The start of the new year marked the first day in which all Brazilian high-voltage consumers were allowed to choose their power supplier, but the market’s long-awaited liberalization occurred as some last-minute adjustments and other regulatory challenges are yet to be addressed.
Electricity regulator Aneel voted on 12 December to approve changes aimed at simplifying market liberalization rules. The main adjustment was loosening the requirements to change meters in order to migrate to the free market. This was a major concern for market participants as exchanging the meters may be costly and discourage change.
Still, the high-voltage market opened without the definition of a last instance supplier for cases in which free market clients cannot be supplied by their contracted provider. Before the opening of the market, this role was played by distribution companies, but as the volume of clients migrating increases, clear rules to decrease the risk of power shortages have become more important. This definition, among other priorities for the power sector, will need to be determined through a law, which has been a sore point for the market in the last few years.
Passing a bill to address the main issues of the Brazilian power market has proven politically challenging. The sector’s latest effort, the PL 414 bill — which originated from a 2019 public consultation and has been under discussions since then — seems to have been scrapped in favor of an upcoming bill.
Another issue that relies on the advancement of a bill for the electricity sector is the low-voltage market liberalization, according to Luiz Fernando Leone Vianna, chief executive for the power generation division at electricity trader Delta Energia. “I do not believe in the low-voltage market’s liberalization via an ordinance because we will need to create some kind of transition surcharge for consumers who migrate, so that these costs are not left at the regulated market with the remaining consumers,” he said.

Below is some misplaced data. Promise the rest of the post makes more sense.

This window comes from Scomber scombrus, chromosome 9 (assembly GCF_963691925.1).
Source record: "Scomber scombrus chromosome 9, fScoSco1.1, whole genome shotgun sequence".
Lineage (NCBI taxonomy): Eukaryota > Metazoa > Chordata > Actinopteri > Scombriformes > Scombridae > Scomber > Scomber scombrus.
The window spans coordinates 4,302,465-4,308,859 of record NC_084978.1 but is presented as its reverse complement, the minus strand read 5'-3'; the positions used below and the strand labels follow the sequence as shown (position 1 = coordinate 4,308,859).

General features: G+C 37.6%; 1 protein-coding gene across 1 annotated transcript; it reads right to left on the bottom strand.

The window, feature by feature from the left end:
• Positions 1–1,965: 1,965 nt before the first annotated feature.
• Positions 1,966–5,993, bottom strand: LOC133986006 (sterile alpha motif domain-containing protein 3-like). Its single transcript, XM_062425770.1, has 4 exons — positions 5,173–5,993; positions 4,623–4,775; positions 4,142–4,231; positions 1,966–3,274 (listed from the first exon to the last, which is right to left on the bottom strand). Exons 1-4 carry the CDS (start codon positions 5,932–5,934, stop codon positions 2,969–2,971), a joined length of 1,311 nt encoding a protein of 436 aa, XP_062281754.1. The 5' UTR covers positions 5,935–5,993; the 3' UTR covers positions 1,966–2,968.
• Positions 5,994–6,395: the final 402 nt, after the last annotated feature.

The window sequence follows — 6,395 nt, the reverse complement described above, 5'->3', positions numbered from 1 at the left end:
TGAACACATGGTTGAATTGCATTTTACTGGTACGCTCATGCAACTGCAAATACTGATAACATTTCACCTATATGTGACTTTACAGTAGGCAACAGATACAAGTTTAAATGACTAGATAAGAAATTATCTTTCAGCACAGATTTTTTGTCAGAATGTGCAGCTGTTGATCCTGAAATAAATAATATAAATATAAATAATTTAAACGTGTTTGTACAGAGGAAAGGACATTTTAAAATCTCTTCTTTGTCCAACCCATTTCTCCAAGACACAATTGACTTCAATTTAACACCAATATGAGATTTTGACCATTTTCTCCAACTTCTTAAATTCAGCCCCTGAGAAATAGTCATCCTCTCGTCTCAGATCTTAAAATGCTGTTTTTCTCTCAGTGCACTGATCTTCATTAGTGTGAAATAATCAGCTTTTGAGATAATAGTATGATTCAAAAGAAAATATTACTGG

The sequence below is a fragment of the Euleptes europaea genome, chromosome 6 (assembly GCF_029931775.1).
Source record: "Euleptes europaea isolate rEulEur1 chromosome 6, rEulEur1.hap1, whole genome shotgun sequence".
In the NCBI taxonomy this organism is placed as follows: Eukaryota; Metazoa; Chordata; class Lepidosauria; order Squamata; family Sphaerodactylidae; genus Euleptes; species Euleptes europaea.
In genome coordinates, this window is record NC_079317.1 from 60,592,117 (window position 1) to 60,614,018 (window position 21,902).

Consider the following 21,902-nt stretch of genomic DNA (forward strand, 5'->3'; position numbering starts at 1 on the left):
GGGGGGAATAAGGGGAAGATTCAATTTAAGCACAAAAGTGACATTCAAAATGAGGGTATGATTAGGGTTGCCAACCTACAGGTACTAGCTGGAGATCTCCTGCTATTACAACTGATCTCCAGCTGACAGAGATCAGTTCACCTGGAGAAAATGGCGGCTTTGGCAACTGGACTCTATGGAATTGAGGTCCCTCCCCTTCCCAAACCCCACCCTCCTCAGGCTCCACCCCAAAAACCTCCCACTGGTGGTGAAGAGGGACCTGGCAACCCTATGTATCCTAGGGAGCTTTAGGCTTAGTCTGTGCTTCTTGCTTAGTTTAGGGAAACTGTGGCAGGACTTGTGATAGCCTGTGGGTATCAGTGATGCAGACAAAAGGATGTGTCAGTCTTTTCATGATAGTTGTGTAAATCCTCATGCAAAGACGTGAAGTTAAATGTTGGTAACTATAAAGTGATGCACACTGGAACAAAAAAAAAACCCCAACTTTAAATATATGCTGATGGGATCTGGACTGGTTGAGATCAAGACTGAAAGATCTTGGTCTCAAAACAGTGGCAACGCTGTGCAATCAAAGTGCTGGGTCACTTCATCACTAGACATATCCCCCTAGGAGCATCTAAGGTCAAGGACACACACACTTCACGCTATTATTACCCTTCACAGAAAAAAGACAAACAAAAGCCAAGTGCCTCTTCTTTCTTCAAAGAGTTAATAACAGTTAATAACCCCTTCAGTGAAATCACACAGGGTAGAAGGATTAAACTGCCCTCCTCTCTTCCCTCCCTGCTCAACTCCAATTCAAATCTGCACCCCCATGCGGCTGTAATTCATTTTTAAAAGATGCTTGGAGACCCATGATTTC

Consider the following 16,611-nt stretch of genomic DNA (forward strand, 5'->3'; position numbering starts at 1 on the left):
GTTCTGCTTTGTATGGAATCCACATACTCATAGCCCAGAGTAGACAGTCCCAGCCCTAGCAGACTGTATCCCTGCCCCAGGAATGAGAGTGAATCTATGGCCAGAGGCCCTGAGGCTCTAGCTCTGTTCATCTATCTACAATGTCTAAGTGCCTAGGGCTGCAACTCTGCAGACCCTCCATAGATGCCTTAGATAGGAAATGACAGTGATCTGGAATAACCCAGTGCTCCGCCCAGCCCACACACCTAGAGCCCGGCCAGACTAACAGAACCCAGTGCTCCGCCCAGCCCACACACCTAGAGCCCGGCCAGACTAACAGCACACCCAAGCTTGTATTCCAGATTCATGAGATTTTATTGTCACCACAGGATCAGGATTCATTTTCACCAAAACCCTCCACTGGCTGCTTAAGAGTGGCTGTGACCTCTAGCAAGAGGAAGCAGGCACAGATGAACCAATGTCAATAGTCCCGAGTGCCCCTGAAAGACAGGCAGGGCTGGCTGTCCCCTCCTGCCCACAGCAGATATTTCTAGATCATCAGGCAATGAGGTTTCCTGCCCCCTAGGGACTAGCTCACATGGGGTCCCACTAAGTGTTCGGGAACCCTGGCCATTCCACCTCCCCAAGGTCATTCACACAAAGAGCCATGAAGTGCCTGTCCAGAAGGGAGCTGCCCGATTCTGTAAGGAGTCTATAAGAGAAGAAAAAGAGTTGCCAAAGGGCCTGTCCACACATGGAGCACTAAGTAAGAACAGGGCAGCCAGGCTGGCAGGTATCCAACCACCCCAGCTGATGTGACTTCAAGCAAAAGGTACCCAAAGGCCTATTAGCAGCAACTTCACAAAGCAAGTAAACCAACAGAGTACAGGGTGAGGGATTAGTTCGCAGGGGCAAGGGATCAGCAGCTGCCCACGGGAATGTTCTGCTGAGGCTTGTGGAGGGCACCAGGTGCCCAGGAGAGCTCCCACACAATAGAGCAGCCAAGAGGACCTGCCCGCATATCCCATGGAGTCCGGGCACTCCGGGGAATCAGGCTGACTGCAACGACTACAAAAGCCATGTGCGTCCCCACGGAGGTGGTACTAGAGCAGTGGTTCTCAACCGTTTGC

Brazil’s heavy surcharges are also among the main concerns of the power sector that need to be faced through legislation, according to Vianna. “We need to face the issue of subsidies in 2024 through a bill because it has become a heavy weight on power costs,” he said. “At some point this needs to start going down.”
The power sector expects its spot power market clearing price (PLD) to remain at its regulatory bottom throughout 2024, as Brazil’s rainy season — which began in November-December and will end in April — will happen with full reservoirs, despite the expected El Nino weather pattern that brings drier weather. This should foster the development of these more structural discussions during the year, as no drought-derived power crisis, such as the one in 2021, is expected.
Source: Argus Media